by Nick Hollingsworth
July 14, 2017
In 2008, Barack Obama won the presidency in blowout fashion over Republican candidate John McCain. President Obama won the election by roughly 9.5 million votes, and won the electoral college by 192 votes. In addition to controlling the White House, the Democratic Party held 859 more state legislative seats than Republicans and had overwhelming majorities in both the Senate and House of Representatives. Things could not have been going better for the Democrats.
In the first two years of Barack Obama’s presidency, there were a lot of controversial legislation and actions taken by the Obama administration, but by far the most controversial legislation passed was the Affordable Care Act, otherwise known as “Obamacare.” Polling showed that this was very unpopular among American voters. Their frustration came to fruition over the next election cycle. By the end of the 2010 mid-term elections, Democrats had lost 726 state legislative seats, six governorships, 63 seats in the House of Representatives, and six Senate seats.
The downward trend for the Democrats was put on hold for the time being in the 2012 election. Barack Obama won the presidency by 5 million votes and by 126 in the electoral college. While the Democrats gained back seats in both the Senate and the House, they did not regain their majority in the House. The Democrats also gained a few state legislative seats. So while Democrats had gains, the GOP still had the majority of state legislatures, governorships, and had a majority in the House.
This is where the argument is made that the people of America, while voting for Obama the man, still collectively rejected his policies. There were six states that Obama won that had a Republican controlled state senate, with another having a split senate. In addition, there were seven states that went for Obama but had a Republican controlled state house. Altogether, there were five states that went for Obama that still had both a state legislature controlled by Republicans and had a Republican governor. There were an additional three states that had a split legislature, two with a Republican governor, that went for Obama. Of those eight states, six (Florida, Iowa, Michigan, Ohio, Pennsylvania, and Wisconsin) would later go for Trump in the 2016 election.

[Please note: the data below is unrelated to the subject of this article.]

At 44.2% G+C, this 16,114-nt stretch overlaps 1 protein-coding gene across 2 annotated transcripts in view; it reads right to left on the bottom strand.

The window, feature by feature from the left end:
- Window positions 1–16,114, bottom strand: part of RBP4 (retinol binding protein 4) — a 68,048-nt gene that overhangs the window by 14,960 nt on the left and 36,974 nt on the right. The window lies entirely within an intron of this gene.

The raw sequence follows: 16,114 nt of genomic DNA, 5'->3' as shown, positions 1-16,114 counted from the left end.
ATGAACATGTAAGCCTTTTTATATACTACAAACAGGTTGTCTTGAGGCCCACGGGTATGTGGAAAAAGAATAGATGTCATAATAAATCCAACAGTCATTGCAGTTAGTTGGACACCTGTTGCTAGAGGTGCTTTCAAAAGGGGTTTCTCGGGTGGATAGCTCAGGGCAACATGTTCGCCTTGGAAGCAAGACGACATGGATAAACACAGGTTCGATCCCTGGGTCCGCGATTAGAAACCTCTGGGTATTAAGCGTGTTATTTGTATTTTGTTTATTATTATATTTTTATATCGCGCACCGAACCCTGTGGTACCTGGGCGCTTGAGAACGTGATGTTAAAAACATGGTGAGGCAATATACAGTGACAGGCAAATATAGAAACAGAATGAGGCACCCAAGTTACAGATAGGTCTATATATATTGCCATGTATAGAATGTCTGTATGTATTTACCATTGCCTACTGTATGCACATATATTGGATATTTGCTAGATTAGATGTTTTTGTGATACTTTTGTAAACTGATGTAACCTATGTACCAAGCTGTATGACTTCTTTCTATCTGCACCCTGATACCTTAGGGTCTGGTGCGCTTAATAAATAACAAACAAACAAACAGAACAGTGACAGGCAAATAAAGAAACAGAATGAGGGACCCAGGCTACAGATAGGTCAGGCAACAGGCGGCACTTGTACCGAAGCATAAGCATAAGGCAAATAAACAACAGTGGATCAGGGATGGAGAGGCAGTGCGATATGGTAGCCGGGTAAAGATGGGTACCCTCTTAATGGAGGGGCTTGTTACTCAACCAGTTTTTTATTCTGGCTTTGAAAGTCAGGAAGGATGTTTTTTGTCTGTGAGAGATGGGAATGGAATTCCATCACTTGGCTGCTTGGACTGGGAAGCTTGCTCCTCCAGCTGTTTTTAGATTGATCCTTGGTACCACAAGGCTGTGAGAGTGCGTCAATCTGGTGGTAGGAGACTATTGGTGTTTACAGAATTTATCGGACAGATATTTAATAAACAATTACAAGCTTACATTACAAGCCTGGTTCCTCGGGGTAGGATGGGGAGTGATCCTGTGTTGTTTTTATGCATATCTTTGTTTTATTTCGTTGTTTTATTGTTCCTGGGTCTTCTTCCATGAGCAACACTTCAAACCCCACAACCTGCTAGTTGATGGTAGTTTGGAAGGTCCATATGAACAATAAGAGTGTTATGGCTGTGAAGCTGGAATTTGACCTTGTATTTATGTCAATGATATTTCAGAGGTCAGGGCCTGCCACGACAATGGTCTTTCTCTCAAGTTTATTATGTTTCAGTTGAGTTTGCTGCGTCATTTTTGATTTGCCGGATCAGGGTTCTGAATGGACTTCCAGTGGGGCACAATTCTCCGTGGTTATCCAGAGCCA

Where the wheels really came off for the Democratic Party is in the 2014 mid-term elections. After that set of elections, Republicans controlled 33 of 49 state houses and 35 of 49 state senates. Nebraska is not included in those numbers due to having a unicameral state government, which is nonpartisan. Republicans had a total advantage in state legislatures of 956 seats, 31 of 50 governorships, a 59-seat advantage in the U.S. House, and a ten-seat advantage over Democrats in the Senate.
From when Barack Obama was elected in 2008, to when Donald Trump was elected in 2016, the Democratic Party lost a total of 15 state houses chambers, 14 state senate chambers, 960 state legislative seats, 10 governorships, 62 seats in Congress, and 11 seats in the Senate. With these numbers, plus the election of Donald Trump as president, it can only be concluded that while Obama the man was well liked, the policies of Obama were not.